I think that the concept of Homeopathy in Thought and Action is so important that I named my entire series of Kindle exclusive books after the principle.  Each of these books looks specifically at an aspect of homeopathic philosophy or at a part of the materia medica, or even an individualized treatment, like the treatment of high blood pressure, so that, putting all the individual books together, one can get a very good overview of the philosophy and practice of homeopathic medicine.

Those interested in knowing more about this series of books can visit my Amazon Authors Page and look for the “Homeopathy in Thought and Action” series of books by clicking here.  Or on my website by clicking here.

My Knee & Me: An Update

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I am happy to report that my knee, the achy, swollen joint that I wrote about a couple of days ago, continues to look and act very much like it’s old self.  In fact, just before sitting down at my desk (with my knee bent, thank you very much) to write this, I took the stairs down to the lower level office and then came back up them again, all without pain or incident.  So it seems as if the healing has taken place and the job is done.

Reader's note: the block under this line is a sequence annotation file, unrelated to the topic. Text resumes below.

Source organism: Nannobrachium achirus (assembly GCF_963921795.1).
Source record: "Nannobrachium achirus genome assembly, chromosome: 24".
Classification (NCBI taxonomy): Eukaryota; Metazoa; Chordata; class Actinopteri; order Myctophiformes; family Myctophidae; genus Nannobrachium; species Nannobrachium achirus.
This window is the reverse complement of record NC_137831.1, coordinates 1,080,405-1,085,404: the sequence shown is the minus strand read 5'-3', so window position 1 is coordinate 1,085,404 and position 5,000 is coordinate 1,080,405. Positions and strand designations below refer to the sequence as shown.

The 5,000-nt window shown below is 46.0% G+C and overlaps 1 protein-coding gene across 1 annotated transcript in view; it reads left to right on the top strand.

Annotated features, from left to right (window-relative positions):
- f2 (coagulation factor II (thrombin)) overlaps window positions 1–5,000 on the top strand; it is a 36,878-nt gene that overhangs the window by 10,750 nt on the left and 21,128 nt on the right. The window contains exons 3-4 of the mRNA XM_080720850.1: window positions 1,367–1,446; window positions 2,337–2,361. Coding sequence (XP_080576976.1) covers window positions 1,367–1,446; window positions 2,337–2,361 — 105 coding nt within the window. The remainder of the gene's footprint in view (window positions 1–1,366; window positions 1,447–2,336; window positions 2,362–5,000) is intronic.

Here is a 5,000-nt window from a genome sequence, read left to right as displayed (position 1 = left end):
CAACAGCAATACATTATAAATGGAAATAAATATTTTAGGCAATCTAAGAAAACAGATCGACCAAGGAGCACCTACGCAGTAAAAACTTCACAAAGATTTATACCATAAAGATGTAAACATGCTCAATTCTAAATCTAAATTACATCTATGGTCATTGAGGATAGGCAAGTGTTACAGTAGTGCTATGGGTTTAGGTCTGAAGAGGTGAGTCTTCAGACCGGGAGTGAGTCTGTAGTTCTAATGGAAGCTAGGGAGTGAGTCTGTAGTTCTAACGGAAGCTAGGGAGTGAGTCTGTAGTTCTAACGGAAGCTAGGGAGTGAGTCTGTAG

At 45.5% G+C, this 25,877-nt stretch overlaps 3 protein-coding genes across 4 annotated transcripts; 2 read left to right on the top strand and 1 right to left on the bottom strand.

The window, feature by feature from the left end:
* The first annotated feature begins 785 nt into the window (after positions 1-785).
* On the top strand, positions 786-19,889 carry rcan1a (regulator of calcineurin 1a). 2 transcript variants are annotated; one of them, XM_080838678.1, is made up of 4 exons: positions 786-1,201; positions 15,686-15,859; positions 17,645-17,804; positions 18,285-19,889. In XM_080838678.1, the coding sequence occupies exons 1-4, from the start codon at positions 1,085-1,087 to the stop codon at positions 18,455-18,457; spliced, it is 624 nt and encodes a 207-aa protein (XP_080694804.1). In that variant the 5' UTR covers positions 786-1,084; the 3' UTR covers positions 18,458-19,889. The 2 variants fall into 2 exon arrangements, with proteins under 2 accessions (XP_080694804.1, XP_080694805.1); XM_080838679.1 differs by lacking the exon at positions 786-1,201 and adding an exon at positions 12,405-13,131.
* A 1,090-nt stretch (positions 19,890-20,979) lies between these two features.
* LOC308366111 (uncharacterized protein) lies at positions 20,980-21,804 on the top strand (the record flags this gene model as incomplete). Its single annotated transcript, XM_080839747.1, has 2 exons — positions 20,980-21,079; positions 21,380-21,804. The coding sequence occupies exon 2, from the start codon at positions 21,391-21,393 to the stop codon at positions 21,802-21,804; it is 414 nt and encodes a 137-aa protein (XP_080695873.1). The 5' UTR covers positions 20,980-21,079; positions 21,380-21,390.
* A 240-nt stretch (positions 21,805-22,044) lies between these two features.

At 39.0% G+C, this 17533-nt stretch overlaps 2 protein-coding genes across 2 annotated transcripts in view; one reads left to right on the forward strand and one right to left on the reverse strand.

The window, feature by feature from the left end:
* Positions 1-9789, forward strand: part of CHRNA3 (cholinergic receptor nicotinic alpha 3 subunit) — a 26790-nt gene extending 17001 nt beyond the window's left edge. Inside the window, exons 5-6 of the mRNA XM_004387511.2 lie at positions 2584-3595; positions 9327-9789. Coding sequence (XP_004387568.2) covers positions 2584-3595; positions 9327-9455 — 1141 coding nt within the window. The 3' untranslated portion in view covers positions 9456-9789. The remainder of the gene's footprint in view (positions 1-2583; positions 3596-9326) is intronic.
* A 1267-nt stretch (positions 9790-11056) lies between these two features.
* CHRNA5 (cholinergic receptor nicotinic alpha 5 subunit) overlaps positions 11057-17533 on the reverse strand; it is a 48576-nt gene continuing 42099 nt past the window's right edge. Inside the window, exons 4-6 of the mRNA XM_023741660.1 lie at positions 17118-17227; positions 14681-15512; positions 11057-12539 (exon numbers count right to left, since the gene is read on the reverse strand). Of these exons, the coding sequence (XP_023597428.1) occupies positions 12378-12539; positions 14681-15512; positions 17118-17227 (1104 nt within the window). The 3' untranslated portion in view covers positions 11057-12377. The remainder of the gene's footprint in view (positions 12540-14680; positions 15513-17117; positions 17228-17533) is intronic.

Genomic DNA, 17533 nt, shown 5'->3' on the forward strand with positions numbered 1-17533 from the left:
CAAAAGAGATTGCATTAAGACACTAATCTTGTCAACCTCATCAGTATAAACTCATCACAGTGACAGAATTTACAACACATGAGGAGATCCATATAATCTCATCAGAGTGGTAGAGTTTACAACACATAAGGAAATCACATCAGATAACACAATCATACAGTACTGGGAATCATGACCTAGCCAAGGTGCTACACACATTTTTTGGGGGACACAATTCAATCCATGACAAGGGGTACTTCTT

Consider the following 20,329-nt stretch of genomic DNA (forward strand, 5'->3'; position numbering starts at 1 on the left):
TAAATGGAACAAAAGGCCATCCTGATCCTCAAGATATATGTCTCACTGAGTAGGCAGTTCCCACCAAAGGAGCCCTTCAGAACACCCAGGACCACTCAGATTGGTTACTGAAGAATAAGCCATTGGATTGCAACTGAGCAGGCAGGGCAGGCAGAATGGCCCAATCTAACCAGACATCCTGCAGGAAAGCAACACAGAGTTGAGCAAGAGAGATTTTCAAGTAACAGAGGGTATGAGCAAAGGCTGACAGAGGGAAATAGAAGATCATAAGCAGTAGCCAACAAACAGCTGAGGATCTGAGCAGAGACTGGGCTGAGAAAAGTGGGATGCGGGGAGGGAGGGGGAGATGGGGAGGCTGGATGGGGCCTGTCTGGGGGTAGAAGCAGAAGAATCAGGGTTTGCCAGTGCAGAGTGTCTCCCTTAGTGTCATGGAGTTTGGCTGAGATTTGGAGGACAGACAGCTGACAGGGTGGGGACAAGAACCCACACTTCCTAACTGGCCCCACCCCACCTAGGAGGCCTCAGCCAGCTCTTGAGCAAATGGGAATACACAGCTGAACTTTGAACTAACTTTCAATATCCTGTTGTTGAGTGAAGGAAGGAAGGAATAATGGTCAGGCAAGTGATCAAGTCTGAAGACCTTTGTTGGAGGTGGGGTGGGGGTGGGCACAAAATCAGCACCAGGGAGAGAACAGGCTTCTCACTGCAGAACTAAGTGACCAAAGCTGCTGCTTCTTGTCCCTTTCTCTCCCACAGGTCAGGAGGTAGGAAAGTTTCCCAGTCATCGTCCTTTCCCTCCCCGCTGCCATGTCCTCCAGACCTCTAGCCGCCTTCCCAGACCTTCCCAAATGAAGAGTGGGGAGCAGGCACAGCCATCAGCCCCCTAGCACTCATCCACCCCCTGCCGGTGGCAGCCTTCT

I’ve been asked several times since my first post what remedy I used to achieve success. And I have responded to those who asked that my point in writing the post was not to discuss individual remedies (indeed, sometimes I worry that when we mention individual remedies by name that newcomers to homeopathy then associate that remedy with that particular condition, a mindset that is allopathic and not homeopathic–so forgive me if I can be a wet blanket at times), but to stress the way in which homeopathic healing takes place when it takes place.
But since my friends on my Facebook writer’s wall wormed it out of me, I thought I would update you and tell you the remedy.

Most of those who guessed guessed that I took Apis.  Which is a very smart, on-target guess, as Apis is very often used to help people who suffer with arthritis and because it also has an affinity for the knees.  But it was not the remedy.  Very close to it, but not it.

The remedy was Formic Acid, which is an acid contained in (I think) all insect venom.  It certainly is in ant venom (and there is a remedy called Formica that is to the ant what Apis is to the bee), as well as in bee venom.  So Formic Acid and Apis and Formica are all very closely allied remedies.  As to the potency, it was indeed a 200 C, single dose.
Thanks to all who sent good wished and encouragement to me at the time of the post.  Isn’t  it great that something like arthritis–which, let’s face it, is no fun at all–doesn’t have to hold us back if we know our materia medica?